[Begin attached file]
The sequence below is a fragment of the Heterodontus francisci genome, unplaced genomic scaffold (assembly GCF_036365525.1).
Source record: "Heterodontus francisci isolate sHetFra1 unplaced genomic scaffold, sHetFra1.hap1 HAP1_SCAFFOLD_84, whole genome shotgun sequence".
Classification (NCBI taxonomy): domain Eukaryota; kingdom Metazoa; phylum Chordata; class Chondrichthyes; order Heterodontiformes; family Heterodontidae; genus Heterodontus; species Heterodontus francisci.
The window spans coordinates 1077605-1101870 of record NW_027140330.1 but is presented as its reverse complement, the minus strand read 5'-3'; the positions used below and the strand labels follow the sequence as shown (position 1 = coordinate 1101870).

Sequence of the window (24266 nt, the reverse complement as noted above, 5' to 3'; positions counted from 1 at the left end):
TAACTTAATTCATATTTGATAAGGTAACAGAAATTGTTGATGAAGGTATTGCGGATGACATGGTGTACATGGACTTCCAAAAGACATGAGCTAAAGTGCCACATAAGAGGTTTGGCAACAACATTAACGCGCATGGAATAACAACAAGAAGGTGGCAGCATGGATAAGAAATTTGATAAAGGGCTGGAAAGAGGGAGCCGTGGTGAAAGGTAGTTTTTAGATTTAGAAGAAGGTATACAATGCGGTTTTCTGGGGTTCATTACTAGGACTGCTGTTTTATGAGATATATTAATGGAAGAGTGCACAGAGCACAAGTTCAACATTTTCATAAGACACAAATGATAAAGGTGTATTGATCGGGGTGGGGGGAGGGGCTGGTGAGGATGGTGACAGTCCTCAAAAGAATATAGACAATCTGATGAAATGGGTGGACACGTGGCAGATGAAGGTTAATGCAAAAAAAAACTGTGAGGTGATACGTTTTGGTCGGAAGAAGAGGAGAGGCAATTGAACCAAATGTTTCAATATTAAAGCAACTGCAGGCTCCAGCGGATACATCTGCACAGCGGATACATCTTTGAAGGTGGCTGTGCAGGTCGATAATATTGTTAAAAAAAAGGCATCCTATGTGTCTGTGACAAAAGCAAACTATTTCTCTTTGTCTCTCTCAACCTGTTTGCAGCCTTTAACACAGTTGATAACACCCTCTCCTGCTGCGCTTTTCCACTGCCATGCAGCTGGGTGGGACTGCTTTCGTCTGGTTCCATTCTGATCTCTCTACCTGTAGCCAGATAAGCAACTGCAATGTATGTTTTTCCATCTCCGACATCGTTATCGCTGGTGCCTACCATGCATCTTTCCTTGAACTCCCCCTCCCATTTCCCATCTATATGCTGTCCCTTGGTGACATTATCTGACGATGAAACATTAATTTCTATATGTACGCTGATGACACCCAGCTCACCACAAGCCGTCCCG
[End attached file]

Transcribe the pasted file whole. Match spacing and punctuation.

The sequence below is a fragment of the Heterodontus francisci genome, unplaced genomic scaffold (assembly GCF_036365525.1).
Source record: "Heterodontus francisci isolate sHetFra1 unplaced genomic scaffold, sHetFra1.hap1 HAP1_SCAFFOLD_84, whole genome shotgun sequence".
Classification (NCBI taxonomy): domain Eukaryota; kingdom Metazoa; phylum Chordata; class Chondrichthyes; order Heterodontiformes; family Heterodontidae; genus Heterodontus; species Heterodontus francisci.
The window spans coordinates 1077605-1101870 of record NW_027140330.1 but is presented as its reverse complement, the minus strand read 5'-3'; the positions used below and the strand labels follow the sequence as shown (position 1 = coordinate 1101870).

Sequence of the window (24266 nt, the reverse complement as noted above, 5' to 3'; positions counted from 1 at the left end):
TAACTTAATTCATATTTGATAAGGTAACAGAAATTGTTGATGAAGGTATTGCGGATGACATGGTGTACATGGACTTCCAAAAGACATGAGCTAAAGTGCCACATAAGAGGTTTGGCAACAACATTAACGCGCATGGAATAACAACAAGAAGGTGGCAGCATGGATAAGAAATTTGATAAAGGGCTGGAAAGAGGGAGCCGTGGTGAAAGGTAGTTTTTAGATTTAGAAGAAGGTATACAATGCGGTTTTCTGGGGTTCATTACTAGGACTGCTGTTTTATGAGATATATTAATGGAAGAGTGCACAGAGCACAAGTTCAACATTTTCATAAGACACAAATGATAAAGGTGTATTGATCGGGGTGGGGGGAGGGGCTGGTGAGGATGGTGACAGTCCTCAAAAGAATATAGACAATCTGATGAAATGGGTGGACACGTGGCAGATGAAGGTTAATGCAAAAAAAAACTGTGAGGTGATACGTTTTGGTCGGAAGAAGAGGAGAGGCAATTGAACCAAATGTTTCAATATTAAAGCAACTGCAGGCTCCAGCGGATACATCTGCACAGCGGATACATCTTTGAAGGTGGCTGTGCAGGTCGATAATATTGTTAAAAAAAAGGCATCCTATGTGTCTGTGACAAAAGCAAACTATTTCTCTTTGTCTCTCTCAACCTGTTTGCAGCCTTTAACACAGTTGATAACACCCTCTCCTGCTGCGCTTTTCCACTGCCATGCAGCTGGGTGGGACTGCTTTCGTCTGGTTCCATTCTGATCTCTCTACCTGTAGCCAGATAAGCAACTGCAATGTATGTTTTTCCATCTCCGACATCGTTATCGCTGGTGCCTACCATGCATCTTTCCTTGAACTCCCCCTCCCATTTCCCATCTATATGCTGTCCCTTGGTGACATTATCTGACGATGAAACATTAATTTCTATATGTACGCTGATGACACCCAGCTCACCACAAGCCGTCCCG